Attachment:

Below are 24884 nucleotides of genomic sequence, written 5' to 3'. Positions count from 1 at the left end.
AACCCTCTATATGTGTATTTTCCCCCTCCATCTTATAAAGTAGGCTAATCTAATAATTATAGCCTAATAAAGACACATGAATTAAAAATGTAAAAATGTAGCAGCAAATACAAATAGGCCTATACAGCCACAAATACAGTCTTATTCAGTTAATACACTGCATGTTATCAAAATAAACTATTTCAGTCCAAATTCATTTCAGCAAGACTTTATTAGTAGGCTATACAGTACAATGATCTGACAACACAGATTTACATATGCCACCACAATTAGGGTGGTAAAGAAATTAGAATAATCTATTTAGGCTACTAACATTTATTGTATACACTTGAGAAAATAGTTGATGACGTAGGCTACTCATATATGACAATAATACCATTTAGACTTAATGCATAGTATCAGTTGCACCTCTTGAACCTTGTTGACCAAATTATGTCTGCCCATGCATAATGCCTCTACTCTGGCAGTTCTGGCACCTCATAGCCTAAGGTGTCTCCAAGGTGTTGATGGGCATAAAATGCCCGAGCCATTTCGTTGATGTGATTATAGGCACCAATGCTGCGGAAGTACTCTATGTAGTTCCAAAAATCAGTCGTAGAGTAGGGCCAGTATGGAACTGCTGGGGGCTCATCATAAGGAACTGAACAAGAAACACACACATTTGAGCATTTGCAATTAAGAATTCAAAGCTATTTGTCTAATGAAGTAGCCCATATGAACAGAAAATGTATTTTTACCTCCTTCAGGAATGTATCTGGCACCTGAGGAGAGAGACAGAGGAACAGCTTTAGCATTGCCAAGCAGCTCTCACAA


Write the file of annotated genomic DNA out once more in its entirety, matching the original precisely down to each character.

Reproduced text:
Below are 24884 nucleotides of genomic sequence, written 5' to 3'. Positions count from 1 at the left end.
AACCCTCTATATGTGTATTTTCCCCCTCCATCTTATAAAGTAGGCTAATCTAATAATTATAGCCTAATAAAGACACATGAATTAAAAATGTAAAAATGTAGCAGCAAATACAAATAGGCCTATACAGCCACAAATACAGTCTTATTCAGTTAATACACTGCATGTTATCAAAATAAACTATTTCAGTCCAAATTCATTTCAGCAAGACTTTATTAGTAGGCTATACAGTACAATGATCTGACAACACAGATTTACATATGCCACCACAATTAGGGTGGTAAAGAAATTAGAATAATCTATTTAGGCTACTAACATTTATTGTATACACTTGAGAAAATAGTTGATGACGTAGGCTACTCATATATGACAATAATACCATTTAGACTTAATGCATAGTATCAGTTGCACCTCTTGAACCTTGTTGACCAAATTATGTCTGCCCATGCATAATGCCTCTACTCTGGCAGTTCTGGCACCTCATAGCCTAAGGTGTCTCCAAGGTGTTGATGGGCATAAAATGCCCGAGCCATTTCGTTGATGTGATTATAGGCACCAATGCTGCGGAAGTACTCTATGTAGTTCCAAAAATCAGTCGTAGAGTAGGGCCAGTATGGAACTGCTGGGGGCTCATCATAAGGAACTGAACAAGAAACACACACATTTGAGCATTTGCAATTAAGAATTCAAAGCTATTTGTCTAATGAAGTAGCCCATATGAACAGAAAATGTATTTTTACCTCCTTCAGGAATGTATCTGGCACCTGAGGAGAGAGACAGAGGAACAGCTTTAGCATTGCCAAGCAGCTCTCACAA